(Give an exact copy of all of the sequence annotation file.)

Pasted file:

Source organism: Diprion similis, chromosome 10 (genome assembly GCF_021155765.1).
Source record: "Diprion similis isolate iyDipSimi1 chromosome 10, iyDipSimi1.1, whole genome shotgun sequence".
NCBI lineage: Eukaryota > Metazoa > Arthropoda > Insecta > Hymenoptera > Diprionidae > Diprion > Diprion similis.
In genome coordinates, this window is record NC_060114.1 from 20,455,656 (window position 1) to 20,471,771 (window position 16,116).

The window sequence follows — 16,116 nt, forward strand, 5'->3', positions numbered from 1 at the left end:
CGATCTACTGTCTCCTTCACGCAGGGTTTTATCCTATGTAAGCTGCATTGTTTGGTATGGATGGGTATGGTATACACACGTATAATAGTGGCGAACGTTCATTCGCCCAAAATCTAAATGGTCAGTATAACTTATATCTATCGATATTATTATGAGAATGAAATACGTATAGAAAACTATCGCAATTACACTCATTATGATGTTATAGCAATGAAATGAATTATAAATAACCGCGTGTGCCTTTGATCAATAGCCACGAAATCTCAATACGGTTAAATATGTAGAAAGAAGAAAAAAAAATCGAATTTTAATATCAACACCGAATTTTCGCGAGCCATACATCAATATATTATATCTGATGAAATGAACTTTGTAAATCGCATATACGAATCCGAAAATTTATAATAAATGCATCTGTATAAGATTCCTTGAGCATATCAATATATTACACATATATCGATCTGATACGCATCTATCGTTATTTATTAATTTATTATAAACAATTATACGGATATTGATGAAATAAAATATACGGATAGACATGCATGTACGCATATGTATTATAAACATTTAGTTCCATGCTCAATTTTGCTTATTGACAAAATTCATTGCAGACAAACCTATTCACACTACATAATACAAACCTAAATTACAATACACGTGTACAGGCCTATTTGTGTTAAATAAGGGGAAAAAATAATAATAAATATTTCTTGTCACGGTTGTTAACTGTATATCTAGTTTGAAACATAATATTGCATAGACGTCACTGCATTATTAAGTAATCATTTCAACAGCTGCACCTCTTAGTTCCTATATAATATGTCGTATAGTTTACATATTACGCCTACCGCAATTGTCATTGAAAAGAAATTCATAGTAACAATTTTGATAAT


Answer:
Source organism: Diprion similis, chromosome 10 (genome assembly GCF_021155765.1).
Source record: "Diprion similis isolate iyDipSimi1 chromosome 10, iyDipSimi1.1, whole genome shotgun sequence".
NCBI lineage: Eukaryota > Metazoa > Arthropoda > Insecta > Hymenoptera > Diprionidae > Diprion > Diprion similis.
In genome coordinates, this window is record NC_060114.1 from 20,455,656 (window position 1) to 20,471,771 (window position 16,116).

The window sequence follows — 16,116 nt, forward strand, 5'->3', positions numbered from 1 at the left end:
CGATCTACTGTCTCCTTCACGCAGGGTTTTATCCTATGTAAGCTGCATTGTTTGGTATGGATGGGTATGGTATACACACGTATAATAGTGGCGAACGTTCATTCGCCCAAAATCTAAATGGTCAGTATAACTTATATCTATCGATATTATTATGAGAATGAAATACGTATAGAAAACTATCGCAATTACACTCATTATGATGTTATAGCAATGAAATGAATTATAAATAACCGCGTGTGCCTTTGATCAATAGCCACGAAATCTCAATACGGTTAAATATGTAGAAAGAAGAAAAAAAAATCGAATTTTAATATCAACACCGAATTTTCGCGAGCCATACATCAATATATTATATCTGATGAAATGAACTTTGTAAATCGCATATACGAATCCGAAAATTTATAATAAATGCATCTGTATAAGATTCCTTGAGCATATCAATATATTACACATATATCGATCTGATACGCATCTATCGTTATTTATTAATTTATTATAAACAATTATACGGATATTGATGAAATAAAATATACGGATAGACATGCATGTACGCATATGTATTATAAACATTTAGTTCCATGCTCAATTTTGCTTATTGACAAAATTCATTGCAGACAAACCTATTCACACTACATAATACAAACCTAAATTACAATACACGTGTACAGGCCTATTTGTGTTAAATAAGGGGAAAAAATAATAATAAATATTTCTTGTCACGGTTGTTAACTGTATATCTAGTTTGAAACATAATATTGCATAGACGTCACTGCATTATTAAGTAATCATTTCAACAGCTGCACCTCTTAGTTCCTATATAATATGTCGTATAGTTTACATATTACGCCTACCGCAATTGTCATTGAAAAGAAATTCATAGTAACAATTTTGATAAT